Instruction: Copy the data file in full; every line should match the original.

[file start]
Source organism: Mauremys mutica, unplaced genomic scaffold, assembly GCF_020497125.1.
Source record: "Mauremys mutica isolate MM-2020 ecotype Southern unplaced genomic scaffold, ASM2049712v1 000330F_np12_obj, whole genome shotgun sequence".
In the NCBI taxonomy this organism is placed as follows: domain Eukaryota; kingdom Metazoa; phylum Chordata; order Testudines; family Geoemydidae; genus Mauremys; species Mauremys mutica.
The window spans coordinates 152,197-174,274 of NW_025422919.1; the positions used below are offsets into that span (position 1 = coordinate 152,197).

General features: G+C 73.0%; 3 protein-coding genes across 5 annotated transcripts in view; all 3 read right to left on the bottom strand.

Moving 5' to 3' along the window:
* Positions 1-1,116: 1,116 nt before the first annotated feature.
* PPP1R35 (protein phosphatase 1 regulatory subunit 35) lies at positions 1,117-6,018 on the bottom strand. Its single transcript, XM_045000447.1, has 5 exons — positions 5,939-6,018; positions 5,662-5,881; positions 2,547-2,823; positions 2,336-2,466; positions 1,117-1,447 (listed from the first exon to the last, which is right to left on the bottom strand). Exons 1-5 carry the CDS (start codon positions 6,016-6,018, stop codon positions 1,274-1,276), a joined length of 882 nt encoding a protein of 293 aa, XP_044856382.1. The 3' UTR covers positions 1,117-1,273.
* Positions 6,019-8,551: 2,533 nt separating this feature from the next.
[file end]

Source organism: Mauremys mutica, unplaced genomic scaffold, assembly GCF_020497125.1.
Source record: "Mauremys mutica isolate MM-2020 ecotype Southern unplaced genomic scaffold, ASM2049712v1 000330F_np12_obj, whole genome shotgun sequence".
In the NCBI taxonomy this organism is placed as follows: domain Eukaryota; kingdom Metazoa; phylum Chordata; order Testudines; family Geoemydidae; genus Mauremys; species Mauremys mutica.
The window spans coordinates 152,197-174,274 of NW_025422919.1; the positions used below are offsets into that span (position 1 = coordinate 152,197).

General features: G+C 73.0%; 3 protein-coding genes across 5 annotated transcripts in view; all 3 read right to left on the bottom strand.

Moving 5' to 3' along the window:
* Positions 1-1,116: 1,116 nt before the first annotated feature.
* PPP1R35 (protein phosphatase 1 regulatory subunit 35) lies at positions 1,117-6,018 on the bottom strand. Its single transcript, XM_045000447.1, has 5 exons — positions 5,939-6,018; positions 5,662-5,881; positions 2,547-2,823; positions 2,336-2,466; positions 1,117-1,447 (listed from the first exon to the last, which is right to left on the bottom strand). Exons 1-5 carry the CDS (start codon positions 6,016-6,018, stop codon positions 1,274-1,276), a joined length of 882 nt encoding a protein of 293 aa, XP_044856382.1. The 3' UTR covers positions 1,117-1,273.
* Positions 6,019-8,551: 2,533 nt separating this feature from the next.